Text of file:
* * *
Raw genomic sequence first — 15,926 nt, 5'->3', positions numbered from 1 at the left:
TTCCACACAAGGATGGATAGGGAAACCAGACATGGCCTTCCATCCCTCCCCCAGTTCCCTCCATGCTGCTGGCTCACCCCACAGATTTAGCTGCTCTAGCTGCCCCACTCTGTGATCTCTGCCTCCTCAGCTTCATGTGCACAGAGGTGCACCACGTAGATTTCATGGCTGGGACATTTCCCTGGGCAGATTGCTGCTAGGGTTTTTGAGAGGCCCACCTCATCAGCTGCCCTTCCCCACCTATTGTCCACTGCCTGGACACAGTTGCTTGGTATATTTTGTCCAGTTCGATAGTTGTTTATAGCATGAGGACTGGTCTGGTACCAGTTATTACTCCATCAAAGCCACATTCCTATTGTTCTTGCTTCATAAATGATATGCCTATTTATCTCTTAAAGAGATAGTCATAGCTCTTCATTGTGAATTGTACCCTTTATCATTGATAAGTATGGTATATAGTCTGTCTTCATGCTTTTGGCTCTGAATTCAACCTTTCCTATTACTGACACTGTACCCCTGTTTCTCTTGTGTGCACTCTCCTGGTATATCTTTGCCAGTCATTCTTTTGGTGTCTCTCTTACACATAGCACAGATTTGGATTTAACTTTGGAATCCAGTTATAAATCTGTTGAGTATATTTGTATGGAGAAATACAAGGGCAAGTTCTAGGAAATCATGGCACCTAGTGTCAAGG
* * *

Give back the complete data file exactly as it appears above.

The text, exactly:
Raw genomic sequence first — 15,926 nt, 5'->3', positions numbered from 1 at the left:
TTCCACACAAGGATGGATAGGGAAACCAGACATGGCCTTCCATCCCTCCCCCAGTTCCCTCCATGCTGCTGGCTCACCCCACAGATTTAGCTGCTCTAGCTGCCCCACTCTGTGATCTCTGCCTCCTCAGCTTCATGTGCACAGAGGTGCACCACGTAGATTTCATGGCTGGGACATTTCCCTGGGCAGATTGCTGCTAGGGTTTTTGAGAGGCCCACCTCATCAGCTGCCCTTCCCCACCTATTGTCCACTGCCTGGACACAGTTGCTTGGTATATTTTGTCCAGTTCGATAGTTGTTTATAGCATGAGGACTGGTCTGGTACCAGTTATTACTCCATCAAAGCCACATTCCTATTGTTCTTGCTTCATAAATGATATGCCTATTTATCTCTTAAAGAGATAGTCATAGCTCTTCATTGTGAATTGTACCCTTTATCATTGATAAGTATGGTATATAGTCTGTCTTCATGCTTTTGGCTCTGAATTCAACCTTTCCTATTACTGACACTGTACCCCTGTTTCTCTTGTGTGCACTCTCCTGGTATATCTTTGCCAGTCATTCTTTTGGTGTCTCTCTTACACATAGCACAGATTTGGATTTAACTTTGGAATCCAGTTATAAATCTGTTGAGTATATTTGTATGGAGAAATACAAGGGCAAGTTCTAGGAAATCATGGCACCTAGTGTCAAGG